How to Decide between Lion Server New Install, Upgrade, or Migration
Whether you’re creating your first Lion Server or upgrading or migrating an older server, you need to understand the differences. There are also some things that aren’t moved during an upgrade or a migration. But first, some basic differences:
A New install is where you don’t have an existing server. This includes installing on a blank drive volume and installing on top of a Snow Leopard client.
An Upgrade is where you run the installer while booted from the older server, replacing an older server. If you go this route, make a backup of your older server first.
A Migration is where the installer copies data from another server or hard drives or volumes onto the new hard disk. The old server and its data are retained intact. Migration is performed during the installation process, using a server assistant that launches when you select an option to transfer data from an existing server.
Even if you use Mac OS X Server 10.6.8, migration is your only option if the server Mac is an older model not supported by Lion Server.
All three of these installation types are highly automated, using a server assistant.
New installs and upgrades both require Mac OS X Server 10.6.6 or later. Apple recommends upgrading from version 10.6.8. You can migrate even older servers. Migration requires Mac OS X Server 10.5.8 or later.
Location of data
The required location of the old server data also differs. For an upgrade, the drive or volume containing the server you’re upgrading is typically installed in the server Mac. You can also do an upgrade to a FireWire or USB drive.
For a migration, you have several choices for the migration source:
A secondary drive or partition installed inside the Mac or connected via FireWire or USB. These volumes must be mounted.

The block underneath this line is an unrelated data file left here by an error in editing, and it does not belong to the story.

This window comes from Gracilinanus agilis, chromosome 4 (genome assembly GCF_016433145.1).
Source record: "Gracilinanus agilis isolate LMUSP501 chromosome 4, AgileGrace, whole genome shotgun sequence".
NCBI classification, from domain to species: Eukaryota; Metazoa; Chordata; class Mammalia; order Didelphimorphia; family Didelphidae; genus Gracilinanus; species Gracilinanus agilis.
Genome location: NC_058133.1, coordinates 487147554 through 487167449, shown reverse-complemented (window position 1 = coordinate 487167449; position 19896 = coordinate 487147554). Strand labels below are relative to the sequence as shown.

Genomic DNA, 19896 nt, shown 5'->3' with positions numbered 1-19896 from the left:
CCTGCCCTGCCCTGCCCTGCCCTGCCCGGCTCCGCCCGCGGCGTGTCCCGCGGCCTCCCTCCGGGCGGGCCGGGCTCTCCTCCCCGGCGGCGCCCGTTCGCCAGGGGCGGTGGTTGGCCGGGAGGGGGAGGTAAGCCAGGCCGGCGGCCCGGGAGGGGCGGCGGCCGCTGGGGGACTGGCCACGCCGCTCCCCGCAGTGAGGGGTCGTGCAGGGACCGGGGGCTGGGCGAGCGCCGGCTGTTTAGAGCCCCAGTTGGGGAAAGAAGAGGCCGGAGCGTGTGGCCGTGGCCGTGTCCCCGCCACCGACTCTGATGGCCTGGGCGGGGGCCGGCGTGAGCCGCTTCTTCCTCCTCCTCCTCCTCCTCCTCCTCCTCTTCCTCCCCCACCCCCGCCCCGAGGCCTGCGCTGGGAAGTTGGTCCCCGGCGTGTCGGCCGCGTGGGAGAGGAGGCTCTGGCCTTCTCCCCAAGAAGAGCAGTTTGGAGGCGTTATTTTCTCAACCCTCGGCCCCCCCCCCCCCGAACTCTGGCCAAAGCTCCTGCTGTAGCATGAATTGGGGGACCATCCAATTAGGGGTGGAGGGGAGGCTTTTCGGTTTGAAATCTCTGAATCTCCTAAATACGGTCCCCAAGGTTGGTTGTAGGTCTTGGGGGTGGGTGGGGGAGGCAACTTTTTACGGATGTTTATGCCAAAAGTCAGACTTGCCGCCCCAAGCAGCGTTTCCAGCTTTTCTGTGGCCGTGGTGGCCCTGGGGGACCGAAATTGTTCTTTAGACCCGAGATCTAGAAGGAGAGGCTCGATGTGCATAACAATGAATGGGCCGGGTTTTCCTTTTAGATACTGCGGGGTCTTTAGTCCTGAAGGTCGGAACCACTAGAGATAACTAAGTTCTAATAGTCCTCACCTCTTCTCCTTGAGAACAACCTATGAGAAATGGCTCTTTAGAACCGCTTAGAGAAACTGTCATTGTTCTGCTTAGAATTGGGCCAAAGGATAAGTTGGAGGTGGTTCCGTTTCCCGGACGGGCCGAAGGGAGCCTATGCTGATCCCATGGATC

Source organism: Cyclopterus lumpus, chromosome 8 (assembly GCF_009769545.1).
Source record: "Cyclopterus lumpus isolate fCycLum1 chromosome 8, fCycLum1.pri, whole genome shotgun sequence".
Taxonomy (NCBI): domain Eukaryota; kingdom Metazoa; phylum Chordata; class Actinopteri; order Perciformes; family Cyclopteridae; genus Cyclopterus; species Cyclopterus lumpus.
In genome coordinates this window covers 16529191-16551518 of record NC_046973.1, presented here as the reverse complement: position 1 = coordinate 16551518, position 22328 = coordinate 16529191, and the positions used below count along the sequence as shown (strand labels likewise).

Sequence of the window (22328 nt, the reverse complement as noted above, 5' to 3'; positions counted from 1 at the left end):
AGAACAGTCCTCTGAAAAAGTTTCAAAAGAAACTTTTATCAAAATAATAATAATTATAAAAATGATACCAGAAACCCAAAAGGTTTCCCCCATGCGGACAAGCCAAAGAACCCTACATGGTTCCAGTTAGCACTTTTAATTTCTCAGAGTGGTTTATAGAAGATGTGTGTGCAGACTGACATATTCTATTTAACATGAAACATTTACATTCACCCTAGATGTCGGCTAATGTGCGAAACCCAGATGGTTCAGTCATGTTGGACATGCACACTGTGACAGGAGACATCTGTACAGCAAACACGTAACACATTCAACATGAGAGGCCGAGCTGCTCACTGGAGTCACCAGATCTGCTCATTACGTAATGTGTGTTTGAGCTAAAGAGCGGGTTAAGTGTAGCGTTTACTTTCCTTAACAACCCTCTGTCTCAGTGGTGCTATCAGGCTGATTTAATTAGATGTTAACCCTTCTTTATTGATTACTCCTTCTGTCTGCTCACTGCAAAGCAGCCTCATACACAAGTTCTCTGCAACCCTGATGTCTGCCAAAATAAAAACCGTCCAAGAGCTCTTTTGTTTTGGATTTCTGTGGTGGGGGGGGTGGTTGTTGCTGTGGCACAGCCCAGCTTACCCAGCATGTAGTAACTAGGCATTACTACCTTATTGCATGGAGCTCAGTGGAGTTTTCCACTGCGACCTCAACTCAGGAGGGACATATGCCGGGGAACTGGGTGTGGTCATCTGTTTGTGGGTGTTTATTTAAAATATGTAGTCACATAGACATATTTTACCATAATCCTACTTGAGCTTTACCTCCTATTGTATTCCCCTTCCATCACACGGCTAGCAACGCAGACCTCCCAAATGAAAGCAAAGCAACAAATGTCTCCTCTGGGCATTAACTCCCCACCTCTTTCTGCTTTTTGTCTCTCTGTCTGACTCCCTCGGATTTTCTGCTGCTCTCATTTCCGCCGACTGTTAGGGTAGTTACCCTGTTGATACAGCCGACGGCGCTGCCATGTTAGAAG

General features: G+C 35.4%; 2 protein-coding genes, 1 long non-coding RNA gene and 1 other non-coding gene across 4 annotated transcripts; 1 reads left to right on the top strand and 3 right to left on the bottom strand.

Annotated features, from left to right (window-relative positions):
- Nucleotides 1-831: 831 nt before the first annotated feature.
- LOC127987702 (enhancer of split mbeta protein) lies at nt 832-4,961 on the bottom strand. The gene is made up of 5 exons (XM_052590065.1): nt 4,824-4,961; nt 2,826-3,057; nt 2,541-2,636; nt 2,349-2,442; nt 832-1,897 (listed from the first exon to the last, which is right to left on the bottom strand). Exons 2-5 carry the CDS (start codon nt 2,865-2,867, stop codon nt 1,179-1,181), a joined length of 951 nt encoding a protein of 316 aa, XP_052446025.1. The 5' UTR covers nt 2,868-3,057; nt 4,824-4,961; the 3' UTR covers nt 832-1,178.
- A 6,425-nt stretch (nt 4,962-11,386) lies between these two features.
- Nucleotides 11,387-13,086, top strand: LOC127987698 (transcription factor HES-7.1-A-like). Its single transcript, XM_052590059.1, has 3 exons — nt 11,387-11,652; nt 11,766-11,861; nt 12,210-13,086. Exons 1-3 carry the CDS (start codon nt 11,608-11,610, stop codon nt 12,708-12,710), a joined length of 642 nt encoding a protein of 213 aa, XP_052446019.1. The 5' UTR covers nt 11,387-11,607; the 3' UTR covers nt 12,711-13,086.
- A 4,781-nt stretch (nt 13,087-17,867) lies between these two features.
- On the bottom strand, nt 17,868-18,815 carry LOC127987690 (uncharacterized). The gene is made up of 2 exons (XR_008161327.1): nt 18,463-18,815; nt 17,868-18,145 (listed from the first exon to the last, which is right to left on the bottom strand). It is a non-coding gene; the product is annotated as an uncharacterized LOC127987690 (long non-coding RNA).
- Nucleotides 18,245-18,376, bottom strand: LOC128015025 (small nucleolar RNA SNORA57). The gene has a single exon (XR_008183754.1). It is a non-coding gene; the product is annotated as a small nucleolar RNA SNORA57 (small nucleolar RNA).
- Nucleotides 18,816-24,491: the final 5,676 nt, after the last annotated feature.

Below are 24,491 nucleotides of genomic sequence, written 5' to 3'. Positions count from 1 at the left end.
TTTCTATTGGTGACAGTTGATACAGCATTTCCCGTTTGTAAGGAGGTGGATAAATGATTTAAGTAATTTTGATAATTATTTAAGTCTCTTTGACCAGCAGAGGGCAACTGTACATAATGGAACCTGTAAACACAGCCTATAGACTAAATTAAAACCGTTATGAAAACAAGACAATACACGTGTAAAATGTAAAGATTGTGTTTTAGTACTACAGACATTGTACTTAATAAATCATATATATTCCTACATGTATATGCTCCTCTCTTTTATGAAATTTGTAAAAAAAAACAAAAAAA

A volume on another Mac connected in Target Disk mode. Target Disk mode is where you connect another Mac using a FireWire cable. First, connect the older Mac when it’s shut off. Then start it while holding down the T key. Once the old Mac is booted in target disk mode, it will appear as a hard drive to the new Mac.
If you’re migrating from a Time Machine backup, the copy of Mac OS X Server must have a static IP address configured. The new server Mac should have the same IP address at the one used in the Time Machine backup in order for DNS to be correctly configured.
What’s not moved
Lion Server doesn’t include several services and features that were part of previous versions of Mac OS X Server. When you migrate or upgrade, the settings and data for these items will not be moved to Lion Server because Lion Server no longer supports them:
Windows Primary Domain Controller (PDC) or Backup Domain Controller (BDC)
Wiki-based mailing list and archives
Apache Tomcat and Apache Axis web services
QuickTime Streaming Server (QTSS)
NetBoot images that were created with versions of Mac OS X Server before version 10.5
The MySQL database is also not included in Lion Server; it’s been replaced by PostgreSQL. However, the upgrade and migration processes will move MySQL and its data to Lion Server. You will lose a graphical user interface to manage MySQL, however, because Server Admin 10.7 no longer supports MySQL. You’ll need to use the command line in the Terminal utility to manage MySQL.